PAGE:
Molten Salt Makes Solar Thermal Energy Available 24×7
Wednesday, April 29, 2009
In the high desert of southern Spain, not far from Granada, the Mediterranean sun bounces off large arrays of precisely curved mirrors that cover an area as large as 70 soccer fields. These parabolic troughs follow the arc of the sun as it moves across the sky, concentrating the sun’s rays onto pipes filled with a synthetic oil that can be heated to 750 degrees Fahrenheit. That super-heated oil is used to boil water to power steam turbines, or to pump excess heat into vats of salts, turning them a molten, lava-like consistency. The salts are just fertilizers — a mix of sodium and potassium nitrate — but they represent a significant advance in the decades-old technology of solar thermal power production, which has traditionally used mirrors to heat water or oil to generate electricity-producing steam. Now, engineers can use the molten salts to store the heat from solar radiation many hours after the sun goes down and then release it at will to drive turbines. That means solar thermal power can be used to generate electricity nearly round-the-clock…..Some of the recent claims for solar thermal power have been stunning. Researchers at the German Aerospace Center have estimated that 16,000 square kilometers of solar thermal power plants in North Africa — paired with a new infrastructure of high-voltage, direct-current transmission lines — could provide enough electricity for all of Europe. And scientists have estimated that constructing solar thermal power plants on less than 1% of the world’s deserts — an area roughly the size of Austria — could meet the entire world’s energy needs…..The case for solar thermal power hinges on economics. The sun bathes the Earth with an average of 6 kilowatt-hours of power per square meter over the course of a day, and a concentrated solar power plant like Andasol is the cheapest way to harvest a portion of that. Photovoltaics — semiconductor panels that convert sunlight to electricity — deliver power at roughly 40 cents per kilowatt-hour, while conventional solar thermal power plants can do so for around 13 cents per kilowatt hour, according to the U.S. National Renewable Energy Laboratory. This is only marginally more expensive than the average U.S. price for coal-generated electricity in 2008 of 11 cents per kilowatt hour. The cutting-edge technology of using molten salts to store solar-generated heat is considerably more expensive, but experts expect that price to fall steadily as the technology improves and is mass-produced. Roughly 612,000 megawatt-hours of electricity from the sun were produced in 2007, according to the Energy Information Administration (EIA), and solar thermal collectors sufficient to cover more than 15 million square feet were shipped and ready for installation that year — more than double the amount in 1998. In the United States, some 3,100 megawatts of solar thermal power are planned by 2012, and capacity worldwide is expected to reach 6,400 megawatts within 3 years — roughly 14 times the current amount. Still, electricity from the sun contributes just 1% of the renewable energy generated in the U.S., and all renewables taken together only provide 7% of U.S. energy needs.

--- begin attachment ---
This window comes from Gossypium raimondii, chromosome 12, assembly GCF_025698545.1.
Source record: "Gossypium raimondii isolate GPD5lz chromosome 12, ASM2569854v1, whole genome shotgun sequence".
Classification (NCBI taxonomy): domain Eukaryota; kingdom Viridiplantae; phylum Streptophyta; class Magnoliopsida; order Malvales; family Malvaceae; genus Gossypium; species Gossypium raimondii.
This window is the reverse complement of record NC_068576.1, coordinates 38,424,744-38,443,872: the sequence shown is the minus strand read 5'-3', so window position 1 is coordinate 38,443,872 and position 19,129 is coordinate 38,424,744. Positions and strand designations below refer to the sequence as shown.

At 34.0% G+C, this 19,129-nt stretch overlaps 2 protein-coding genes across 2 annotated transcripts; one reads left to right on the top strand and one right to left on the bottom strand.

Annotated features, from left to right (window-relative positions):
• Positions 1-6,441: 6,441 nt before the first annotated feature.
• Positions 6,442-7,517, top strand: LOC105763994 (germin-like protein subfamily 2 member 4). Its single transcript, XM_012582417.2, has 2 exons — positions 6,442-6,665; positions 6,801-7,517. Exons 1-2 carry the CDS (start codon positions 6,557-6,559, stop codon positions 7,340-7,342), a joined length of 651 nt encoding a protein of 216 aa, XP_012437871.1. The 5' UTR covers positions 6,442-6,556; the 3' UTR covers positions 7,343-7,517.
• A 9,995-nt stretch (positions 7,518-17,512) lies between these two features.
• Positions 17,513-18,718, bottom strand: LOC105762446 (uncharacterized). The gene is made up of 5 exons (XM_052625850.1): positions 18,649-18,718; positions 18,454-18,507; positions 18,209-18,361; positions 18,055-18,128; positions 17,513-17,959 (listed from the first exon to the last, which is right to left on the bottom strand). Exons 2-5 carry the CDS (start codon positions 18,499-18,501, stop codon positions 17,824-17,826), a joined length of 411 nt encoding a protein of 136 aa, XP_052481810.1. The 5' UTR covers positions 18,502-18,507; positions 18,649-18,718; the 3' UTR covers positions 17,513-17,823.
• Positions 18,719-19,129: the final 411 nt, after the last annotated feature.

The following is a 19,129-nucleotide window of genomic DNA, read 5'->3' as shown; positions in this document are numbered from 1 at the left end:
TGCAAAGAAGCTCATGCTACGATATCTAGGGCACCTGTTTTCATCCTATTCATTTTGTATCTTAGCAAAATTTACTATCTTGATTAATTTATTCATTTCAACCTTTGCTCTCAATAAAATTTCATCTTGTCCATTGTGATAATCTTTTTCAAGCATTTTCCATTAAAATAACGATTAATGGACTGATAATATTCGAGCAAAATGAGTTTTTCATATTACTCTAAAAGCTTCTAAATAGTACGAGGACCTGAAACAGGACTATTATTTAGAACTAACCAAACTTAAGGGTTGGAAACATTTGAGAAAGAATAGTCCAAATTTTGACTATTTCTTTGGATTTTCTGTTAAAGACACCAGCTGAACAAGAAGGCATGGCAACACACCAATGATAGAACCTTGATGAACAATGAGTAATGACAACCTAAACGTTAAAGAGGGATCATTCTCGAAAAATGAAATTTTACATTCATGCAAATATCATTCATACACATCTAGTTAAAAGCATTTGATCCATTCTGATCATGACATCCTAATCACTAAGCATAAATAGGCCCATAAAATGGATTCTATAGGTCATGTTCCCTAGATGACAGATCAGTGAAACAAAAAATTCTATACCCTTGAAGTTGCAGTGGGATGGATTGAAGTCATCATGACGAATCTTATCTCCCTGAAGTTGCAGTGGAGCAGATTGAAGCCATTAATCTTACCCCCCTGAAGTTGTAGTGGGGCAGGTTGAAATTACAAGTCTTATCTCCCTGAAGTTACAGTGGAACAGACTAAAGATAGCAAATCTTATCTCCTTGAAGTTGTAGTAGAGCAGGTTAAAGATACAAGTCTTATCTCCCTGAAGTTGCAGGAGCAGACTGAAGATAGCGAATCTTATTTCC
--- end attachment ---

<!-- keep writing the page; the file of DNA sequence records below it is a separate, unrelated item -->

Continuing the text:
…..The Andasol power plant uses more than 28,000 metric tons of sodium and potassium nitrates to store some of the sun’s heat for use at night or on a rainy day. The molten salts are stored in enormous hot and cold vats, able to be employed on command to soak up extra heat or drive the generation of electricity. “The turbine is running more hours every day because we have storage and we have the possibility to plan our electricity production,” said Sven Moormann, a spokesman for Solar Millennium, the German company building Andasol…..But molten salts don’t have to be just used for storage, as they are at Andasol and will be at Solana. They can also be used directly as a fluid in solar thermal power plants that operate at a much higher temperature, replacing the synthetic oil or water used in power towers. In this variation of the solar thermal technology, large fields of mirrors concentrate the sun’s heat on a central tower that glows with intense light. Such plants operate at more than 1,000 degrees Fahrenheit — closer to the temperatures employed at a coal-fired power plant — and therefore can use the salts directly as a heating medium. At night, when temperatures begin to drop, the cooling salts that have already transferred their heat to drive a turbine simply drain to the bottom of the tower, where they are stored in tanks, ready to be heated again the next sunny day…..In addition, there is another way to use this technology for capturing the sun’s heat — cleaning up existing fossil fuel-fired power plants or other operations that burn a lot of CO2-emitting fossil fuels. By employing the mirrors of a solar thermal array to pre-heat steam, the amount of natural gas, oil, or coal that must be burned can be reduced…..Ausra argues that it can generate the same steam without any CO2 emissions by employing its solar thermal technology…..“People need to look at this as a hedge against fossil fuel prices,” says Murphy. “You could start deploying a new type of power plant. We used to burn coal and natural gas — now we can use the sun to make steam.”
Reference : http://e360.yale.edu/content/feature.msp?id=2144